English Phrases With Mad

Often, we use the word “mad” not to mean mentally ill, but when we think something (or someone) is a little unbalanced. We also use it to comment on things that we don’t understand or which seem illogical to us.

“Mad” is often used informally and in spoken English.

barking (barking mad)

Dogs bark at the moon, so if you say someone is barking, or barking mad, you think they’re acting illogically. We often use this expression affectionately.

“My aunt is barking. She wants to sail around the world in a yacht.”

be / go stark raving mad

This means to go completely crazy. You need to use all three words in this expression “stark raving mad”.

“Did you hear what Sue did? She gave away everything she owned to live a more “balanced life”, she said. I think she’s gone stark raving mad.”

be going mad

If you think you’re going mad, you doubt your own sanity or reason

“I think I’m going mad. I’m sure I left my book here, but I can’t find it at all.”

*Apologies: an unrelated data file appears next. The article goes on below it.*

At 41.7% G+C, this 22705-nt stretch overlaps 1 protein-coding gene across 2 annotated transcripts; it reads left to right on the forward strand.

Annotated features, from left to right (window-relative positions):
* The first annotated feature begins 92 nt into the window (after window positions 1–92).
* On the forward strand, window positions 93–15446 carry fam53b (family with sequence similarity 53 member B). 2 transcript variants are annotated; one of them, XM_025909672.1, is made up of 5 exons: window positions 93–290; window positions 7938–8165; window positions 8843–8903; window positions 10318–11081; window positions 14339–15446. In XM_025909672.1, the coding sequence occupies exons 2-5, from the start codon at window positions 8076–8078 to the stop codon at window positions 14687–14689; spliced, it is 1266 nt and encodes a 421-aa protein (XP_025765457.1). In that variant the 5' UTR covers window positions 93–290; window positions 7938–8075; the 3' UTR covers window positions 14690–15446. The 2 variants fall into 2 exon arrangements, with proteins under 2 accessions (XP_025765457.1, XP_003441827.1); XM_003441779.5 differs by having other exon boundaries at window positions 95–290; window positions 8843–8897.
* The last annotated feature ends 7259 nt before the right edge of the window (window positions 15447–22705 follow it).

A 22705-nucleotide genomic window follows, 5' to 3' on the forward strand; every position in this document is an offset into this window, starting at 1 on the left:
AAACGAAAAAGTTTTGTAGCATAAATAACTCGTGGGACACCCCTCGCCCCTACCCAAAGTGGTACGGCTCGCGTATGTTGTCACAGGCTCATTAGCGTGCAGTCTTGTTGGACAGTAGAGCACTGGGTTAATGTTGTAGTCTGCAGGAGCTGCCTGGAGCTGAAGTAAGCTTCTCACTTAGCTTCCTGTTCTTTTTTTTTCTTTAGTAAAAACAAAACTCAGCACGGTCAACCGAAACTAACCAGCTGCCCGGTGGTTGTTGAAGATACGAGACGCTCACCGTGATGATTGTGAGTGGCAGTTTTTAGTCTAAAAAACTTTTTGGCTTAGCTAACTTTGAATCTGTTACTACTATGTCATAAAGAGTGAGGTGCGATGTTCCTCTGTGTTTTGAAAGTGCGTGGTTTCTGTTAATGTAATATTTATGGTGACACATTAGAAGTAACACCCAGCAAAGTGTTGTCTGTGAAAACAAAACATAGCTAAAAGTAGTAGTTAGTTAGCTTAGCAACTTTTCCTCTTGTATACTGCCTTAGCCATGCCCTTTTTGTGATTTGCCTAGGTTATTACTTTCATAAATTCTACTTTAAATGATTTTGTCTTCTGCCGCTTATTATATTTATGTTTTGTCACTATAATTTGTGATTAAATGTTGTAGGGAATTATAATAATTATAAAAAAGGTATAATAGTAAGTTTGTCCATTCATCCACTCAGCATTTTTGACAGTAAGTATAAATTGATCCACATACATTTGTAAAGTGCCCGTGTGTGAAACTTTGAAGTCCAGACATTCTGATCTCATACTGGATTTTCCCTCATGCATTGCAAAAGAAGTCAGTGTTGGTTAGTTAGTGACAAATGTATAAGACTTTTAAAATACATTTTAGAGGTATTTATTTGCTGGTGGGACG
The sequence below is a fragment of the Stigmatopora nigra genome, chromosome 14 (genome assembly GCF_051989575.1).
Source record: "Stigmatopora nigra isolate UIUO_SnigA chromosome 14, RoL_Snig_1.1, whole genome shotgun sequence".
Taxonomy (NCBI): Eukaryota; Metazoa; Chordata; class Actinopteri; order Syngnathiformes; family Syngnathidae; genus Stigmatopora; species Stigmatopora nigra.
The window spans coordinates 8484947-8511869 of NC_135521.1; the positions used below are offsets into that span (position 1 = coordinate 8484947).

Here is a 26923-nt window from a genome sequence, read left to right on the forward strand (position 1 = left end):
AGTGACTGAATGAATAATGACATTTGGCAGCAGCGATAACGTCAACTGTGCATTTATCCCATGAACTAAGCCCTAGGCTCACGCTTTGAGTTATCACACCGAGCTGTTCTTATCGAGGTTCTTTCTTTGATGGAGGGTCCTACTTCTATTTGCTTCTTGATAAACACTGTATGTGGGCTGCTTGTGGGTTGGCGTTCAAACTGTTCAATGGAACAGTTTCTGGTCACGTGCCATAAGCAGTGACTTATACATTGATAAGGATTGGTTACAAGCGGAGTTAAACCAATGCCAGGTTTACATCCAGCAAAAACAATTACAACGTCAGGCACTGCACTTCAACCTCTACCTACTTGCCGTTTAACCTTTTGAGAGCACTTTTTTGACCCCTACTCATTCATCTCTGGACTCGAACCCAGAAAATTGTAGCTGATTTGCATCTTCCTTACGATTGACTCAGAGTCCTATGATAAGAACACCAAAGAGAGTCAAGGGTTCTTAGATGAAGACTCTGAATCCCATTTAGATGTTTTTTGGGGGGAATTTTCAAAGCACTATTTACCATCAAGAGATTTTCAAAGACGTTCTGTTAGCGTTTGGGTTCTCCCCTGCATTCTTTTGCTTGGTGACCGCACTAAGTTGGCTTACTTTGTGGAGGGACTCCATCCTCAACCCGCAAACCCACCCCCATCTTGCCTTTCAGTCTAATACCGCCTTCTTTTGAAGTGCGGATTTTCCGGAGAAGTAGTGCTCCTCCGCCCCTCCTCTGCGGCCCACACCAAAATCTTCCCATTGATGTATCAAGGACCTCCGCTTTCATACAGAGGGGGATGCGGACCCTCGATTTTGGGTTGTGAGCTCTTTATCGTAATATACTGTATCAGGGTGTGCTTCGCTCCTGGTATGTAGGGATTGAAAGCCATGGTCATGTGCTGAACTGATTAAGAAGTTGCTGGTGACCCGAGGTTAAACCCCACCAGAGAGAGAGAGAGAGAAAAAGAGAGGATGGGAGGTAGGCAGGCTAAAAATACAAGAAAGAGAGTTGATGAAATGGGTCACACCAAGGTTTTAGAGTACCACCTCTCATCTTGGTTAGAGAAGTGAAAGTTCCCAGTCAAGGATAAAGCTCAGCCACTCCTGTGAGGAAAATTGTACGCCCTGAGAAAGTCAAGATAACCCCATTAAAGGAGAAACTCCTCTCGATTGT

drive someone mad / drive someone up the wall

If you drive someone mad, your beahviour is irrational to another person and it is frustrating or annoying them.

“He keeps changing his mind. It’s driving me mad!”

be hopping mad

This means to be very angry.

“Jim’s hopping mad. He got his third speeding ticket in a week!”

be in a mad rush

This means to be very busy.

“I can’t help you right now. I’m in a mad rush this morning, trying to sort out all the paperwork before our trip.”

do something like mad / like crazy

If you do something like mad, you do it a lot, or with a lot of enthusiasm.

“I’ve been working like mad recently.”
“They’ve been studying like mad these last two weeks.”

mad scientist (also mad professor)

In popular culture, a mad scientist spends all their time doing strange experiments.

mad about someone / something

This is when you love someone / something.

“She’s mad about this new boy in her class.”

mad at someone

Be careful with the prepositions after “mad”. If you’re mad at someone, then you’re angry with them – not in love with them.

“Are you mad at me for breaking your favourite mug?”

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